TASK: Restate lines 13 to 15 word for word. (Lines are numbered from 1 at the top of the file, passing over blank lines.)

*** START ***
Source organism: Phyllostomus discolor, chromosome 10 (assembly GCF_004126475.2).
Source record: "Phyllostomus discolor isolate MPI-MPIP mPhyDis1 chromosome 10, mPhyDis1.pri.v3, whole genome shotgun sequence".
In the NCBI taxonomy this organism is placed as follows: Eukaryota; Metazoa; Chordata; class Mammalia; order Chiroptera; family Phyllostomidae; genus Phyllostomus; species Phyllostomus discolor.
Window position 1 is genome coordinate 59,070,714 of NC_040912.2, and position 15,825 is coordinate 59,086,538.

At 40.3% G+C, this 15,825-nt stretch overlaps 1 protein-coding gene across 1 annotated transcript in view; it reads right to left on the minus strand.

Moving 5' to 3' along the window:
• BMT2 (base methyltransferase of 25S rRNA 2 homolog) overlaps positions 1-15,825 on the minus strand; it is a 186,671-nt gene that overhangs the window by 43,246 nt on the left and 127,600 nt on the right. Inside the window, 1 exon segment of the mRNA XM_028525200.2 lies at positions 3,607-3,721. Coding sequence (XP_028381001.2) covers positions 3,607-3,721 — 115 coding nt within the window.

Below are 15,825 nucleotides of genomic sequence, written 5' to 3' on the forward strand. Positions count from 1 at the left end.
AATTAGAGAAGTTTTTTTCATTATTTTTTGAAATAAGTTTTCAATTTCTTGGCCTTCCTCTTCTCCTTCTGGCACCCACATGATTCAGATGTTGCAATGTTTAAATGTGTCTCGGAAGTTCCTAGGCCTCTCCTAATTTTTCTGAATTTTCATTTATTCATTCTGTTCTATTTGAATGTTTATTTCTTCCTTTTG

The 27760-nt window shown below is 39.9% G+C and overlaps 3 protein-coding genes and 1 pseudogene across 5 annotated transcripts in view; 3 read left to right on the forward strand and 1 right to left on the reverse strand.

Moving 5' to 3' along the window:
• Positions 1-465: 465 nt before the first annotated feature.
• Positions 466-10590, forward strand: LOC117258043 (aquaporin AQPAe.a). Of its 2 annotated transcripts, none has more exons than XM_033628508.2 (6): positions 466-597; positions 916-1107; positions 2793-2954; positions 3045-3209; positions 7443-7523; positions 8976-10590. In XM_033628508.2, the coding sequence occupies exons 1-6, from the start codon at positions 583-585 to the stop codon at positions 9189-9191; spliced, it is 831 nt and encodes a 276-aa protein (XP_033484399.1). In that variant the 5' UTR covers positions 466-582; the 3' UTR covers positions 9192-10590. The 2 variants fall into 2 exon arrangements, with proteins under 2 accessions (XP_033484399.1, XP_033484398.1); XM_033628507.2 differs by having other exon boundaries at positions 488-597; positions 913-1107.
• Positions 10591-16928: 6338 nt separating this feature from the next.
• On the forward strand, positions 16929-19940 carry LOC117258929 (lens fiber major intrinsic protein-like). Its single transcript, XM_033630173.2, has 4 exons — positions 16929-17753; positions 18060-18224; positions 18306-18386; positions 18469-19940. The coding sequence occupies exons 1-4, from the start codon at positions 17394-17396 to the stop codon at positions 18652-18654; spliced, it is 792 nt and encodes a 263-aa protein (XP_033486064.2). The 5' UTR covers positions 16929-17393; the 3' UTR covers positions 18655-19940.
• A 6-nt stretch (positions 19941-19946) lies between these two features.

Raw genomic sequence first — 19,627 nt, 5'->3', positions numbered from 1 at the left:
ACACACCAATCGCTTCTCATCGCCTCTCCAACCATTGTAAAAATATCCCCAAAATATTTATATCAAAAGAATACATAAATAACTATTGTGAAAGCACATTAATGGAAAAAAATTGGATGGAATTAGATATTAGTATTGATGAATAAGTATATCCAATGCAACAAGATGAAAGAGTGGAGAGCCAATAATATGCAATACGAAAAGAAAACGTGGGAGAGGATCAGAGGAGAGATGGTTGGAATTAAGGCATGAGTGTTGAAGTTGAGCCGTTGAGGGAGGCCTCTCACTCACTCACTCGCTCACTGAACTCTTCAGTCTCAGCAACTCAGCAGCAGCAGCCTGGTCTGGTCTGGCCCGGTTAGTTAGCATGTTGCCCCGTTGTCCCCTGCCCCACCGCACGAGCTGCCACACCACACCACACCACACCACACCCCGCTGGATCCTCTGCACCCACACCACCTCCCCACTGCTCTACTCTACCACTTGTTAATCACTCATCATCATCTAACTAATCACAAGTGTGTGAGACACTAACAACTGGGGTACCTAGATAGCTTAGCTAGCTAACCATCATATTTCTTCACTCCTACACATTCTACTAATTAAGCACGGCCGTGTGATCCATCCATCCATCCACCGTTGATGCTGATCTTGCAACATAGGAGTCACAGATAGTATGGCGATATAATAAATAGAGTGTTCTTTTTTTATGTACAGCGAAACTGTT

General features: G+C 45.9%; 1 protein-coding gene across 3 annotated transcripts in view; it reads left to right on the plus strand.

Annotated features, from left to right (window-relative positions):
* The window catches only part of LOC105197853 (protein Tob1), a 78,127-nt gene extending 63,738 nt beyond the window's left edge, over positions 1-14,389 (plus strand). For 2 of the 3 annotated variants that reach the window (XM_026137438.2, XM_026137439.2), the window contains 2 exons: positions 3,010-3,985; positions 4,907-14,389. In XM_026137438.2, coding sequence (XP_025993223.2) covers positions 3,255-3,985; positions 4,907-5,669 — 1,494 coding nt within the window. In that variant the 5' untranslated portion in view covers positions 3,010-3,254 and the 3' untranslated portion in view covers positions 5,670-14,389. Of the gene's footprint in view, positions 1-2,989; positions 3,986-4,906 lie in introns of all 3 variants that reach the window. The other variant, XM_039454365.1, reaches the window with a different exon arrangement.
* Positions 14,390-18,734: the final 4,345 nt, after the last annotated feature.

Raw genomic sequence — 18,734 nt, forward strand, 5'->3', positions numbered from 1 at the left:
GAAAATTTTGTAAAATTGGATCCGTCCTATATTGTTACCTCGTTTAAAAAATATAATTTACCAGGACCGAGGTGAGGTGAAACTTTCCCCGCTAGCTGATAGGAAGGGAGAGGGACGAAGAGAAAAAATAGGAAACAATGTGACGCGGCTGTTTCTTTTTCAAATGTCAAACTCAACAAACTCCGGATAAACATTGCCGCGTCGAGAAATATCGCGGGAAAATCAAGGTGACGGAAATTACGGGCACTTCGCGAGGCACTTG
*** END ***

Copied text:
• Positions 466-10590, forward strand: LOC117258043 (aquaporin AQPAe.a). Of its 2 annotated transcripts, none has more exons than XM_033628508.2 (6): positions 466-597; positions 916-1107; positions 2793-2954; positions 3045-3209; positions 7443-7523; positions 8976-10590. In XM_033628508.2, the coding sequence occupies exons 1-6, from the start codon at positions 583-585 to the stop codon at positions 9189-9191; spliced, it is 831 nt and encodes a 276-aa protein (XP_033484399.1). In that variant the 5' UTR covers positions 466-582; the 3' UTR covers positions 9192-10590. The 2 variants fall into 2 exon arrangements, with proteins under 2 accessions (XP_033484399.1, XP_033484398.1); XM_033628507.2 differs by having other exon boundaries at positions 488-597; positions 913-1107.
• Positions 10591-16928: 6338 nt separating this feature from the next.
• On the forward strand, positions 16929-19940 carry LOC117258929 (lens fiber major intrinsic protein-like). Its single transcript, XM_033630173.2, has 4 exons — positions 16929-17753; positions 18060-18224; positions 18306-18386; positions 18469-19940. The coding sequence occupies exons 1-4, from the start codon at positions 17394-17396 to the stop codon at positions 18652-18654; spliced, it is 792 nt and encodes a 263-aa protein (XP_033486064.2). The 5' UTR covers positions 16929-17393; the 3' UTR covers positions 18655-19940.